Why BGP?

This question is mostly repeated by newbies when they start learning about BGP and sometimes it is left unanswered clearly. In the simple dialogue below I will try to explain when BGP is mostly used and why?

Can we connect two or more networks by an IGP?

The answer is yes from the technical point of view, you can use an IGP to connect one or more networks and exchange routing information between them. From the design point of view the answer is may be or it depends on the specific case, however generally speaking this is not a best practice or good design practice.

But, What issues may I run through if I connected different Autonomous systems via IGP?

Some of the issues you may run through when using an IGP to connect two AS are:

  • Local problems can cause global effects. This means you can simply be affected by a link flapping in the other AS or any other routing problem. In other words you are risking you internal routing domain stability and security.
  • Lack of control over your traffic because IGPs do not carry much information about the networks they are advertising so you can not easily distinguish between these routes.
  • Information hiding and route filtering is not so easy to implement in IGPs specially link state protocols.
  • You may run into scalability issues because information about your network and other connected networks will be distributed to all routers in your network, even the small ones.
  • Imagine how difficult troubleshooting problems can be when you have all these internal and external routes in the same database with no separation.

Those are some of the issues that discourage using an IGP for connecting two or more different networks.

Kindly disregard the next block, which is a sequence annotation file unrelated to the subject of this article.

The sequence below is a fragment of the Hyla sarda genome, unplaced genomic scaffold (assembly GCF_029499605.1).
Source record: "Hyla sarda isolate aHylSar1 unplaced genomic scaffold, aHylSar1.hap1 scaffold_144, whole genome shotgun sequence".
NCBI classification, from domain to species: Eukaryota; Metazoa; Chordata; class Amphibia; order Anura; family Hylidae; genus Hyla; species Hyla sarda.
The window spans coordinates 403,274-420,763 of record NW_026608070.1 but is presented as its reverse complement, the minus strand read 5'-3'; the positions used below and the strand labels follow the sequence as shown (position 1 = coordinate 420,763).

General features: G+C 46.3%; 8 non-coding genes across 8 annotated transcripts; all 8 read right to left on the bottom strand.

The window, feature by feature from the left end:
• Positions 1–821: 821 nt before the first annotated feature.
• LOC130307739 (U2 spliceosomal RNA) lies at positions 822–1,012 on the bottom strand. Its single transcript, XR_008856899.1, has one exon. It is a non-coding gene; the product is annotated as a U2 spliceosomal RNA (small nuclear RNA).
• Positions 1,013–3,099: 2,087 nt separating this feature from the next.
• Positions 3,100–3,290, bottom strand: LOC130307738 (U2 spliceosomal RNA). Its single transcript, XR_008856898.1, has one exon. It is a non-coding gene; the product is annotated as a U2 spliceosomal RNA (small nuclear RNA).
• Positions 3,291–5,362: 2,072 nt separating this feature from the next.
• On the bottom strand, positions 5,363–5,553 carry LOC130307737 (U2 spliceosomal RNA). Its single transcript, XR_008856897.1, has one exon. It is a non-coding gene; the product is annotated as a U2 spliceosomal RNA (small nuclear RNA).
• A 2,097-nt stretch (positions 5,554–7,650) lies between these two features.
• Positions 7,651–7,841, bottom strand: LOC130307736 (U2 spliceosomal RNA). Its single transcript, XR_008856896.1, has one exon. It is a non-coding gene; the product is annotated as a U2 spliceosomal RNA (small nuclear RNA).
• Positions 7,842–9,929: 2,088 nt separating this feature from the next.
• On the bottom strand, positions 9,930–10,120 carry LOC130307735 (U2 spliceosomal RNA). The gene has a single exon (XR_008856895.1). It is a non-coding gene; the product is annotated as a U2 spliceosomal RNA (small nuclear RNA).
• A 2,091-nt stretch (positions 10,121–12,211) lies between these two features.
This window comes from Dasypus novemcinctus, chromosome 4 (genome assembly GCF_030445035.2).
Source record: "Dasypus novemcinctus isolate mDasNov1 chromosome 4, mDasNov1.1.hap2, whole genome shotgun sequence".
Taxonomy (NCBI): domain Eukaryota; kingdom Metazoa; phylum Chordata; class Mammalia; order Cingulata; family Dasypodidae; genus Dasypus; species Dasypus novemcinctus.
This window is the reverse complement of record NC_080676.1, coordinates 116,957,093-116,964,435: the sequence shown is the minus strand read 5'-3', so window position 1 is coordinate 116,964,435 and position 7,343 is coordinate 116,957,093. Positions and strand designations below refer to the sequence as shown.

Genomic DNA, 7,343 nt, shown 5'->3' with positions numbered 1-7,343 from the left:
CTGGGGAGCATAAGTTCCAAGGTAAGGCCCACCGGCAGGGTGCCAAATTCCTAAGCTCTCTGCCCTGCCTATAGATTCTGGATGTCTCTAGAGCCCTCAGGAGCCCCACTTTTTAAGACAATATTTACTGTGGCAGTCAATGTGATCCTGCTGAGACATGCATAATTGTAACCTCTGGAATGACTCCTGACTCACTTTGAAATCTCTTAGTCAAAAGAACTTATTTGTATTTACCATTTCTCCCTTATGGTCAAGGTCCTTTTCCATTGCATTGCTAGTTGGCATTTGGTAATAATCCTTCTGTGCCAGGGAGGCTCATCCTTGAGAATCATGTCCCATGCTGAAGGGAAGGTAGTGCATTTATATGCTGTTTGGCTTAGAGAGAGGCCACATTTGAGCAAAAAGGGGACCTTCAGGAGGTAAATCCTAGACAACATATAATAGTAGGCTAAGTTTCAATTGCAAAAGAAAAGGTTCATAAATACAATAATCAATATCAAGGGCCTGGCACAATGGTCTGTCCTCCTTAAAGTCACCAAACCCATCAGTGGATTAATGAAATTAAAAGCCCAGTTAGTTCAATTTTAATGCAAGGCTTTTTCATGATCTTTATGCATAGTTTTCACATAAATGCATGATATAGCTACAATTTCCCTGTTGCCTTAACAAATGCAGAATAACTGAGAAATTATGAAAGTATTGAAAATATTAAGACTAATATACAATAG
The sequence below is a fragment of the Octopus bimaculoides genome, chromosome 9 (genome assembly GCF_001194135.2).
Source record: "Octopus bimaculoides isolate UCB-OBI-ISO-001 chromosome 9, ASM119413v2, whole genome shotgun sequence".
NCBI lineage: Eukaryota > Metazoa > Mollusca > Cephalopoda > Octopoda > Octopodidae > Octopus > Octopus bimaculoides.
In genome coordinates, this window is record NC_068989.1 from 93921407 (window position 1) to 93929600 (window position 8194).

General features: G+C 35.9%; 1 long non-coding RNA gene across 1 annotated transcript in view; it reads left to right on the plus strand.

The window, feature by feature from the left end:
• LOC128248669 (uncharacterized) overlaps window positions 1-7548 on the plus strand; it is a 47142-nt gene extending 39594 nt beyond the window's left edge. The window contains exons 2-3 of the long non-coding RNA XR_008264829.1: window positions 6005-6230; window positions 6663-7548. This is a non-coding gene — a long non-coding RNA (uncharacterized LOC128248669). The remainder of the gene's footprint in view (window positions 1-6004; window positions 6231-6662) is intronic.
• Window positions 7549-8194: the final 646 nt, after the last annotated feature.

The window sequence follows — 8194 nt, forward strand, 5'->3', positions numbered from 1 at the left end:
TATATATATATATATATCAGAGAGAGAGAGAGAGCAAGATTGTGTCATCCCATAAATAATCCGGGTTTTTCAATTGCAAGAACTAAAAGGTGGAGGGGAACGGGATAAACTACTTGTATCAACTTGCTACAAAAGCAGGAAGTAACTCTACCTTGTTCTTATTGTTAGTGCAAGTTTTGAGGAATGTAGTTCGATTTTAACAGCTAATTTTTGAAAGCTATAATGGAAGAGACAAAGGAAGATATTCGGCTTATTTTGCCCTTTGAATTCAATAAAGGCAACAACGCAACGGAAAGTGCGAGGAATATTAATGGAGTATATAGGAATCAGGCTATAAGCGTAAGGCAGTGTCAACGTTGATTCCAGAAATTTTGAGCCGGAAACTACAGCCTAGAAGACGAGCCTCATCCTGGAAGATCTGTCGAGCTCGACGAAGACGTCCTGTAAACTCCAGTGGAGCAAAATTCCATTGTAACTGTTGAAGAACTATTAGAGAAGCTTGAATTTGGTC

So, How BGP is solving these issues?

To sufficiently answer this question you can go read a full book describing BGP and its operation. However, for now we can say that BGP has offered the following solutions to the above problems:

  • Full separation between your IGP and BGP tables can be maintained in your network. Hence, problems in the IGP can be simply isolated from affecting other Autonomous systems, troubleshooting problems can be easy, easy information hiding and
  • BGP updates carr far more information about a route than any IGP in its BGP attributes. BGP attributes allows for very complex and customized network policies.
  • Ability to scale because not all routers in the network need to run BGP or have the full BGP information to operate.

Ok, but every benefit comes at a cost; what is the cost of using BGP?

The first cost is simply the need to learn BGP in order to integrate it effectively in your network design. Secondly BGP consume more resources in terms of memory and CPU cycles, as BGP creates its own tables and calculations.

Mohamed has a series of posts in the BGP section explaining the BGP performance tuning process make sure to check it.

This was only a warm up post after being away for about 3 weeks, more to come soon.

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